Vintage Treasures: It’s a Mad, Mad, Mad Galaxy by Keith Laumer

Vintage Treasures: It’s a Mad, Mad, Mad Galaxy by Keith Laumer

It's a Mad, Mad, Mad Galaxy Keith Laumer-small It's a Mad, Mad, Mad Galaxy Keith Laumer-back-small

It’s a Mad, Mad, Mad Galaxy (Berkley Medallion, 1968). Cover by Richard Powers

Science Fiction comedy isn’t much of a subgenre these days. Well, it never really was, to be truthful. But a few brave souls — Douglas Adams, Terry Pratchett, Harry Harrison, Robert Asprin — made a career of it over the years.

Keith Laumer is one of those who occasionally dabbled in SF comedy, or at least light-hearted fare, with fine results. His satirical tales of Retief the galactic diplomat ran to more than 15 volumes during his lifetime, and many of his short stories showed a humorous bent. His 1968 collection It’s a Mad, Mad, Mad Galaxy — a riff on the zany and wildly popular United Artists film It’s a Mad, Mad, Mad, Mad World (1963), a stable in Saturday afternoon reruns even in the early 70s when I was growing up — collects four long novelettes from Galaxy and Worlds of Tomorrow, all written between 1963-67, and one tale original to this collection.

Unlike Laumer’s Retief collections, which remained in print for decades, It’s a Mad, Mad, Mad Galaxy came and went without leaving much of a ripple. It has been out of print for over five decades. It still finds favor among modern readers, however. In a fairly typical 4-star review at Goodreads from 2016. Mike S wrote:

A collection of Laumer short stories, typically fast paced, imaginative, witty, gritty, funny… classic Laumer. I liked them all, a couple were really good, one was outstanding.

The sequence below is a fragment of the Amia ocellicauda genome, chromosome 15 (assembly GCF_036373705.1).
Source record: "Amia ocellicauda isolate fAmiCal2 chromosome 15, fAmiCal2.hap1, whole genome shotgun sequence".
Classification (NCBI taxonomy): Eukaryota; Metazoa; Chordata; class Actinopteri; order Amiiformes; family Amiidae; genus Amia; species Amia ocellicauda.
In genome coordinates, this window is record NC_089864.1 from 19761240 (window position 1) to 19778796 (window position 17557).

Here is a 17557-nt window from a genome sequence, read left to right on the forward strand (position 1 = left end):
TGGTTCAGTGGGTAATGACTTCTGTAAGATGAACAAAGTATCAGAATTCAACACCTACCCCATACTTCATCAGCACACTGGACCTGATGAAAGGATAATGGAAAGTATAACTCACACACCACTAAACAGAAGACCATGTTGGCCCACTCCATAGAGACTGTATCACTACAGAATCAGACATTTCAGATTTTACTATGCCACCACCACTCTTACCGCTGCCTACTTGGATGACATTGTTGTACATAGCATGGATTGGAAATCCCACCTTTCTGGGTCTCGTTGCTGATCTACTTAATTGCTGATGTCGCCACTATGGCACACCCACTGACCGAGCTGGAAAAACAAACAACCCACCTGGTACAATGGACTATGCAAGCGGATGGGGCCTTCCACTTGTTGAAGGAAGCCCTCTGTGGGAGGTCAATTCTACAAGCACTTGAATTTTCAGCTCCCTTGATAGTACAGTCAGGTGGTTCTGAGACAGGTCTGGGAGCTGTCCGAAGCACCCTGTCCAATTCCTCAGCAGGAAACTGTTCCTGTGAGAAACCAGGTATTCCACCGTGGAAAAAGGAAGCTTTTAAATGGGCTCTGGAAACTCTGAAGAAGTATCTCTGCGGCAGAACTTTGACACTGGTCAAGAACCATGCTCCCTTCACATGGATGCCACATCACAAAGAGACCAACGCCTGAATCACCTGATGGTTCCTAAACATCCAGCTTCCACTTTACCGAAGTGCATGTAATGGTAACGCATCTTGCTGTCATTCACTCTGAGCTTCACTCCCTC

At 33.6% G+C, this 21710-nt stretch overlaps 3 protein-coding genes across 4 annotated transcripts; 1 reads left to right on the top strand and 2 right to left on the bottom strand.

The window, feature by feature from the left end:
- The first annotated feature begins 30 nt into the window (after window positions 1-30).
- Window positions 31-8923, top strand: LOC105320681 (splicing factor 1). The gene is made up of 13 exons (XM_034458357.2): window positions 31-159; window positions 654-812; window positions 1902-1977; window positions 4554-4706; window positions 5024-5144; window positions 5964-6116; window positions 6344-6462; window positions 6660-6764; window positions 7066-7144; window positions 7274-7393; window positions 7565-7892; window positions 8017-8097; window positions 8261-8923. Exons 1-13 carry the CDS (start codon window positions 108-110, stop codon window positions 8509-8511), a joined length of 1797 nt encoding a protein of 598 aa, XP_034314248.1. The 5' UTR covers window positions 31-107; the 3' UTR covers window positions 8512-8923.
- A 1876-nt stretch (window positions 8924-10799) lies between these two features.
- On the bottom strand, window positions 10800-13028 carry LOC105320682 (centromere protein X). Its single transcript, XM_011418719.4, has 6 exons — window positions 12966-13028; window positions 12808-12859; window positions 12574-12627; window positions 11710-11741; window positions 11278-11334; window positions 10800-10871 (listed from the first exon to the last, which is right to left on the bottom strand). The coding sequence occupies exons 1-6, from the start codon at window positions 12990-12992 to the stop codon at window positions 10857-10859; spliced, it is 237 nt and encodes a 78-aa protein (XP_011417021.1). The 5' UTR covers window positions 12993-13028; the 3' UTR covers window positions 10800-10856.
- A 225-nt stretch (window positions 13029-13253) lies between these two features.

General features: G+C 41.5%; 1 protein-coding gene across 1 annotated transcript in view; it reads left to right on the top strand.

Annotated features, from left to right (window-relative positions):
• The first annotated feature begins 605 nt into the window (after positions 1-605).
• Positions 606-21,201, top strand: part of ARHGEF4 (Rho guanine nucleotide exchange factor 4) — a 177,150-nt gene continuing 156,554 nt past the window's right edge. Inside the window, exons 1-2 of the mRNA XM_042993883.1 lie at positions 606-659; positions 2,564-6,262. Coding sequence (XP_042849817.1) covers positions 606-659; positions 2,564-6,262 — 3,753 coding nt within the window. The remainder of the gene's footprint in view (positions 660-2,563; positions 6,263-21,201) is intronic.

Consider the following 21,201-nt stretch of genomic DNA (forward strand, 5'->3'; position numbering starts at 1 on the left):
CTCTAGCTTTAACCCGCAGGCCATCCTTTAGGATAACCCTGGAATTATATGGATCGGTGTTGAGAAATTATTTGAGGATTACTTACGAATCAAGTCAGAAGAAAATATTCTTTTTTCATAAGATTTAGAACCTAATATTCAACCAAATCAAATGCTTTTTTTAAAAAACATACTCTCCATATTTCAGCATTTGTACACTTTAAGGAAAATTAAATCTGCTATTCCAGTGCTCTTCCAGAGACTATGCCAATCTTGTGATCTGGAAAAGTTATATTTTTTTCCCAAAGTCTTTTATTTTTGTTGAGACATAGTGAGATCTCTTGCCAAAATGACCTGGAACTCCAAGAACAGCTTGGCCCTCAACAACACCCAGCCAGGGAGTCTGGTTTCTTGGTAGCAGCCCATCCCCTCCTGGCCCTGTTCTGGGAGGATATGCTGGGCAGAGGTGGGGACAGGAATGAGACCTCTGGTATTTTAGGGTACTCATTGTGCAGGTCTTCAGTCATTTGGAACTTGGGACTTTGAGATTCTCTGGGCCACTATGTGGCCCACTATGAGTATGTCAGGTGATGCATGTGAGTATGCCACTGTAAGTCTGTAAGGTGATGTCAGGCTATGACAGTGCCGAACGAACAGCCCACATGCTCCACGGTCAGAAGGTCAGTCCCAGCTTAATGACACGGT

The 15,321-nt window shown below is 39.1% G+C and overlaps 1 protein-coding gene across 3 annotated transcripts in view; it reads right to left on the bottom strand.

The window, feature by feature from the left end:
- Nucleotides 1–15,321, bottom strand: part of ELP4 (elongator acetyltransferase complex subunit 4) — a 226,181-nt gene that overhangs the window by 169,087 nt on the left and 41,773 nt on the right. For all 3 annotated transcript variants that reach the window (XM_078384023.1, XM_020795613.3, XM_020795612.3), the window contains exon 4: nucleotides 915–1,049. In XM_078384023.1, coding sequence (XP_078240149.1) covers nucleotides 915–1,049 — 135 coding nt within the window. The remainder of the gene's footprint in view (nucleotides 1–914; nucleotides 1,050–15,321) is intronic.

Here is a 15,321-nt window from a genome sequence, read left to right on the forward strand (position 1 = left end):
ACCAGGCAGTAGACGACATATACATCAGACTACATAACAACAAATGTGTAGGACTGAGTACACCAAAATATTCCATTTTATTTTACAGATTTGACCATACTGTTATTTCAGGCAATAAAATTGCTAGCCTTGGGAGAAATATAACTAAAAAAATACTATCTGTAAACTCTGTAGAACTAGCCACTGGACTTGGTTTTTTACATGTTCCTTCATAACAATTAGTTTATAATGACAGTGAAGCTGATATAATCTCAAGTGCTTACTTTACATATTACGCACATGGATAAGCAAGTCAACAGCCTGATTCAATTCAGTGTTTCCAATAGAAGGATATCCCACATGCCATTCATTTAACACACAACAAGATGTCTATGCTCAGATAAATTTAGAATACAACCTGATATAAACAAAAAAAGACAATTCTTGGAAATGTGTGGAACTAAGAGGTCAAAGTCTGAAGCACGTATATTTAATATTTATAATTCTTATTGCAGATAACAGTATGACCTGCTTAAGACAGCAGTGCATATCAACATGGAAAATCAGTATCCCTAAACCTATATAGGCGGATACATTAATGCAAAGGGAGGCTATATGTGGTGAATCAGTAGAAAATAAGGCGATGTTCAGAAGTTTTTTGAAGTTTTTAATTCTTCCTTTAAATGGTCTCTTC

Although copies are cheap (I acquired mine very inexpensively on eBay), they can be a little tricky to find. A better option may be Eric Flint’s generous 2002 collection from Baen, Keith Laumer: The Lighter Side, which contains three of the stories, and much more, packed into a generous 500-page volume.

The Lighter Side is a nice snapshot of Laumer’s work in the 60s and 70s. In addition to several short stories it also contains two complete novels, Time Trap (1970) and The Great Time Machine Hoax (1964).

Sadly, is also out of print. But copies are generally very easy to find in the usual places. It’s worth tracking down.

Keith Laumer The Lighter Side-small

Keith Laumer: The Lighter Side,
edited by Eric Flint (Baen, 2002). Cover by Richard Martin

Here’s the complete Table of Contents for It’s a Mad, Mad, Mad Galaxy.

“The Body Builders” (Galaxy Magazine, August 1966)
“The Planet Wreckers” (Worlds of Tomorrow, February 1967)
“The Star-Sent Knaves” (Worlds of Tomorrow, June 1963)
“The War Against the Yukks” (Galaxy Magazine, April 1965)

Our previous Vintage Treasures dedicated to Laumer include:

Vintage Treasures: Dinosaur Beach

It’s a Mad, Mad, Mad Galaxy was published by Berkley Medallion in December 1968. It is 160 pages, priced at 60 cents. The cover is by Richard Powers. A hardcover appeared in 1969 from Dennis Dobson, and it has not been reprinted since. There is no digital edition.

See all our recent Vintage Treasures here.

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Thomas Parker

Laumer is one of the Great Fun Ones. Dinosaur Beach and Worlds of the Imperium are two of best full-throttle SF adventures you’ll ever read.

Ken Lizzi

I love the Retief stories. I own several of the collections. In fact, I’m reading one for my current lunch book. Very tongue and cheek, Cold-War era humor. Sort of Man From U.N.C.L.E. in space.

Ken Lizzi

Retief: Diplomat at Arms.

John E. Boyle

I agree. Keith Laumer IS one of the greats and I’ve enjoyed his Retief stories since the seventies. He and H. Beam Piper (the cookie-pushers) are what I think of when the topic is Diplomacy in Space. Laumer suggests a number of ways to add a little whimsey to your Traveller campaign.

Neither of those two books look familiar but I remember that Rowena cover for the Time Bender. Aces is right.


A Richard Powers cover is a weird choice for humorous stories – isn’t it ?

James Enge

My favorite Keith Laumer novel is probably the first one I read: Time Trap (collected in The Lighter Side of…). But there’s lots of great Laumer–Worlds of the Imperium, Dinosaur Beach, A Plague of Demons, etc.

I agree that funny sff doesn’t grow on trees, or maybe I just mean sff that makes me laugh. John Sladek’s parodies used to slay me though, especially “Space Shoes of the Gods.”

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